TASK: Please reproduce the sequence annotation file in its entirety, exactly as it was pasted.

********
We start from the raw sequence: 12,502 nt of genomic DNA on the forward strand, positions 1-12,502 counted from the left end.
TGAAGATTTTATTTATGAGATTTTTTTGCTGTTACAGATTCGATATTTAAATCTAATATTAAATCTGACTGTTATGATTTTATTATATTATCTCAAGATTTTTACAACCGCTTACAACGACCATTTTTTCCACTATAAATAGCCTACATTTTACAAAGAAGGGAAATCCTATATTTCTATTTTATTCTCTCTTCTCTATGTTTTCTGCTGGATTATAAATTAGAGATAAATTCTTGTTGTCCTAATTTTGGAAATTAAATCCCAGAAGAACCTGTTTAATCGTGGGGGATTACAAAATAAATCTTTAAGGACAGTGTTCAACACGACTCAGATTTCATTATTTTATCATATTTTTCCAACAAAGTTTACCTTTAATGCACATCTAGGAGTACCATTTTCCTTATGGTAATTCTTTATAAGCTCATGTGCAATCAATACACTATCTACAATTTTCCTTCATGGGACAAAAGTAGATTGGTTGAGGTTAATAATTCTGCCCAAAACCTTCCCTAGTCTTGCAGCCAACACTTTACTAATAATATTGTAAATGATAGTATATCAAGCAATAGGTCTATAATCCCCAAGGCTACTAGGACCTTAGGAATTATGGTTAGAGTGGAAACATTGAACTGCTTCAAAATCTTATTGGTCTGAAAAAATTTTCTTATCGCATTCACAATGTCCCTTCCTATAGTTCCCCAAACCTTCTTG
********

We start from the raw sequence: 12,502 nt of genomic DNA on the forward strand, positions 1-12,502 counted from the left end.
TGAAGATTTTATTTATGAGATTTTTTTGCTGTTACAGATTCGATATTTAAATCTAATATTAAATCTGACTGTTATGATTTTATTATATTATCTCAAGATTTTTACAACCGCTTACAACGACCATTTTTTCCACTATAAATAGCCTACATTTTACAAAGAAGGGAAATCCTATATTTCTATTTTATTCTCTCTTCTCTATGTTTTCTGCTGGATTATAAATTAGAGATAAATTCTTGTTGTCCTAATTTTGGAAATTAAATCCCAGAAGAACCTGTTTAATCGTGGGGGATTACAAAATAAATCTTTAAGGACAGTGTTCAACACGACTCAGATTTCATTATTTTATCATATTTTTCCAACAAAGTTTACCTTTAATGCACATCTAGGAGTACCATTTTCCTTATGGTAATTCTTTATAAGCTCATGTGCAATCAATACACTATCTACAATTTTCCTTCATGGGACAAAAGTAGATTGGTTGAGGTTAATAATTCTGCCCAAAACCTTCCCTAGTCTTGCAGCCAACACTTTACTAATAATATTGTAAATGATAGTATATCAAGCAATAGGTCTATAATCCCCAAGGCTACTAGGACCTTAGGAATTATGGTTAGAGTGGAAACATTGAACTGCTTCAAAATCTTATTGGTCTGAAAAAATTTTCTTATCGCATTCACAATGTCCCTTCCTATAGTTCCCCAAACCTTCTTG